If you had Arias in the pool for “first Giant to drive in a run in 2013,” then take a bow. His sharp hit up the middle followed one-out singles by Buster Posey and Hunter Pence to get the Giants on the board in the fourth inning.
It was the hit the Giants couldn’t get against Clayton Kershaw in Monday’s opener. They weren’t able to break through in the first three innings against Ryu, either, even though they had plenty of good swings against him.
Posey and Torres hit into double plays and Angel Pagan was thrown out trying to stretch a single as the Giants tallied five hits but no runs against Ryu in the first three innings. Torres minimized the rally in the fourth when he struck out with two aboard.
The Giants were outhitting the Dodgers 9-1 entering the seventh inning yet led just 1-0. Then the Dodgers and Sellers opened the door. Arias reached on Sellers’ throwing error, Torres rifled a single to right field and Brandon Crawford, still looking for his first hit of the year, made a productive out when his grounder to first base advanced both runners.
The Dodgers made a pitching change, bringing in hard-throwing right-hander Ronald Belisario to face Bumgarner – something that surely was taken as a point of pride with the big-swinging kid from North Carolina. Bumgarner showed a good piece of two-strike hitting, too, managing to put the ball in play.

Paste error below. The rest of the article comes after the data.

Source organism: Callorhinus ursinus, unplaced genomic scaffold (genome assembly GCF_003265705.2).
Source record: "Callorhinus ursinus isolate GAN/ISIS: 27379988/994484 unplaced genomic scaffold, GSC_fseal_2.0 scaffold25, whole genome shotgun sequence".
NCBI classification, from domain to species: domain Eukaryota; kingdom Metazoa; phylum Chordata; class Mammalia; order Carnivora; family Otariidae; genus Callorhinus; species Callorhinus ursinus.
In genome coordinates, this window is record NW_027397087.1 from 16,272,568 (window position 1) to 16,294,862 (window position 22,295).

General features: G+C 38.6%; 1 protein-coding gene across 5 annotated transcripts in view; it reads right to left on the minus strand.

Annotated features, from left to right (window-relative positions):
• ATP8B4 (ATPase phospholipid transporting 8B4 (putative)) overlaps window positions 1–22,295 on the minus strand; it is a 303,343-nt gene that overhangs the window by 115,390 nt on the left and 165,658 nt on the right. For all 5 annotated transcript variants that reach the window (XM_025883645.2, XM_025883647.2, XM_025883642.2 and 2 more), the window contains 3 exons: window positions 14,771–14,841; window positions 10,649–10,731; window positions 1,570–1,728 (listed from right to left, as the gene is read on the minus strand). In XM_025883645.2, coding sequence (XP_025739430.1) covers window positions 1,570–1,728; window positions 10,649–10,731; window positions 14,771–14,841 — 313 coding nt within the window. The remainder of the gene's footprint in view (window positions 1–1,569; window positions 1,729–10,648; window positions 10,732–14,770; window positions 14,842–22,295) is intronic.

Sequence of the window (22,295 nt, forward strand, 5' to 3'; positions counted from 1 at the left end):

As Giants manager Bruce Bochy often says, when you put the ball in play, you create a chance for good things to happen. In this case, good things came in the form of Sellers’ wild throw to the plate, which probably wouldn’t have been in time to get Arias anyway. Catcher A.J. Ellis sprinted to the netting to retrieve the ball, for what good that did. Belisario forgot to cover the plate, which allowed Torres to score from second base without a play.
The official scorer saw fit to give Bumgarner an RBI. The pitcher had a hit earlier in the game, too.
Yes, that’s right: Arias and Bumgarner own the only RBIs by the Giants through two games. Whatever works, right?
Head to head, the Giants probably hold the biggest checkmark over the Dodgers when it comes to defense. There was no comparison this time.
Hunter Pence played a strong game in right field, getting a good read and taking a perfect route to track down Adrian Gonzalez’s deep drive to the wall in the second inning. Third baseman Pablo Sandoval snared Luis Cruz’s hard-hit shot in the fifth, then made an even harder play when he stretched to grab Matt Kemp’s hard grounder down the line in the seventh.
Arias, playing at first base for the first time since 2010 with the Texas Rangers (when he started five games), showed off a shortstop’s soft hands while picking no fewer than four throws.
The Dodgers announced 45,431 paid, and the fans were less than impressed with Mr. Ryu’s “effort” to run out a ground ball.
The Giants and Dodgers play the rubber match of this season-opening three-game series by sending out a pair of right-handers hoping for serious bounce-back years. Tim Lincecum takes the mound against the Dodgers’ Josh Beckett. First pitch is scheduled for 7:10 p.m.